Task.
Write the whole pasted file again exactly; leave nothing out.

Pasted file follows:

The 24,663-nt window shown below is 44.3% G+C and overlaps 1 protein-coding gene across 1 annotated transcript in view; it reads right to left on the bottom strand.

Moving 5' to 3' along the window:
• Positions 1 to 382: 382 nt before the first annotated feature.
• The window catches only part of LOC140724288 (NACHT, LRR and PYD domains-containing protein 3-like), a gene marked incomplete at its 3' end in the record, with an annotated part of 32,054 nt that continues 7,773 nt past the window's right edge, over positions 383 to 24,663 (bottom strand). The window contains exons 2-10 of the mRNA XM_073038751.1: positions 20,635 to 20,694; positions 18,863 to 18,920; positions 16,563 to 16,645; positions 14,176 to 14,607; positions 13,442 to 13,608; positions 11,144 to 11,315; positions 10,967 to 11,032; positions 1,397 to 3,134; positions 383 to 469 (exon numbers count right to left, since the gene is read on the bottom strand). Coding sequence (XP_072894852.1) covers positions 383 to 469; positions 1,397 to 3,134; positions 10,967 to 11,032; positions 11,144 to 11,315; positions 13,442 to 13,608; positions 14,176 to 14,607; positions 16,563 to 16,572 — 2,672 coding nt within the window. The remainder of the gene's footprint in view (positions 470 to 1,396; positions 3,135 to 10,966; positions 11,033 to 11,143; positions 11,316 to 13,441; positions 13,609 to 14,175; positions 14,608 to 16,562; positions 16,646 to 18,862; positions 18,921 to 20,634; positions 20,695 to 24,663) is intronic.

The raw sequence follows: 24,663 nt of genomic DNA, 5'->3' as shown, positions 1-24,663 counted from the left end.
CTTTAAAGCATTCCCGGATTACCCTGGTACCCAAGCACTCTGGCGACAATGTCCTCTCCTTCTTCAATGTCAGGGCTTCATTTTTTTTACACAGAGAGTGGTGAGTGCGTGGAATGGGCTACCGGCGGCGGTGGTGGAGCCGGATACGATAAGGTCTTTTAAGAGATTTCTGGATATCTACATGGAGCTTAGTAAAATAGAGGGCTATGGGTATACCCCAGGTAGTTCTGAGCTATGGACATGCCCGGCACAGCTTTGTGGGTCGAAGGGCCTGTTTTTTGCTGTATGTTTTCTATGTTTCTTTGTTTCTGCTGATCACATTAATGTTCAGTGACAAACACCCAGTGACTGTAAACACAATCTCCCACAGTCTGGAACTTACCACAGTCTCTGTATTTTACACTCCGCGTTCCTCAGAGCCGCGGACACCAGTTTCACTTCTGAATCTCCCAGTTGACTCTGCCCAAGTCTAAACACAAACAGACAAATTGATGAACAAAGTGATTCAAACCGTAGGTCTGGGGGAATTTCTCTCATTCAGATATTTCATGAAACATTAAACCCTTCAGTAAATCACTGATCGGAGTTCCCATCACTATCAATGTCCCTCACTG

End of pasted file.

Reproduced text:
The 24,663-nt window shown below is 44.3% G+C and overlaps 1 protein-coding gene across 1 annotated transcript in view; it reads right to left on the bottom strand.

Moving 5' to 3' along the window:
• Positions 1 to 382: 382 nt before the first annotated feature.
• The window catches only part of LOC140724288 (NACHT, LRR and PYD domains-containing protein 3-like), a gene marked incomplete at its 3' end in the record, with an annotated part of 32,054 nt that continues 7,773 nt past the window's right edge, over positions 383 to 24,663 (bottom strand). The window contains exons 2-10 of the mRNA XM_073038751.1: positions 20,635 to 20,694; positions 18,863 to 18,920; positions 16,563 to 16,645; positions 14,176 to 14,607; positions 13,442 to 13,608; positions 11,144 to 11,315; positions 10,967 to 11,032; positions 1,397 to 3,134; positions 383 to 469 (exon numbers count right to left, since the gene is read on the bottom strand). Coding sequence (XP_072894852.1) covers positions 383 to 469; positions 1,397 to 3,134; positions 10,967 to 11,032; positions 11,144 to 11,315; positions 13,442 to 13,608; positions 14,176 to 14,607; positions 16,563 to 16,572 — 2,672 coding nt within the window. The remainder of the gene's footprint in view (positions 470 to 1,396; positions 3,135 to 10,966; positions 11,033 to 11,143; positions 11,316 to 13,441; positions 13,609 to 14,175; positions 14,608 to 16,562; positions 16,646 to 18,862; positions 18,921 to 20,634; positions 20,695 to 24,663) is intronic.

The raw sequence follows: 24,663 nt of genomic DNA, 5'->3' as shown, positions 1-24,663 counted from the left end.
CTTTAAAGCATTCCCGGATTACCCTGGTACCCAAGCACTCTGGCGACAATGTCCTCTCCTTCTTCAATGTCAGGGCTTCATTTTTTTTACACAGAGAGTGGTGAGTGCGTGGAATGGGCTACCGGCGGCGGTGGTGGAGCCGGATACGATAAGGTCTTTTAAGAGATTTCTGGATATCTACATGGAGCTTAGTAAAATAGAGGGCTATGGGTATACCCCAGGTAGTTCTGAGCTATGGACATGCCCGGCACAGCTTTGTGGGTCGAAGGGCCTGTTTTTTGCTGTATGTTTTCTATGTTTCTTTGTTTCTGCTGATCACATTAATGTTCAGTGACAAACACCCAGTGACTGTAAACACAATCTCCCACAGTCTGGAACTTACCACAGTCTCTGTATTTTACACTCCGCGTTCCTCAGAGCCGCGGACACCAGTTTCACTTCTGAATCTCCCAGTTGACTCTGCCCAAGTCTAAACACAAACAGACAAATTGATGAACAAAGTGATTCAAACCGTAGGTCTGGGGGAATTTCTCTCATTCAGATATTTCATGAAACATTAAACCCTTCAGTAAATCACTGATCGGAGTTCCCATCACTATCAATGTCCCTCACTG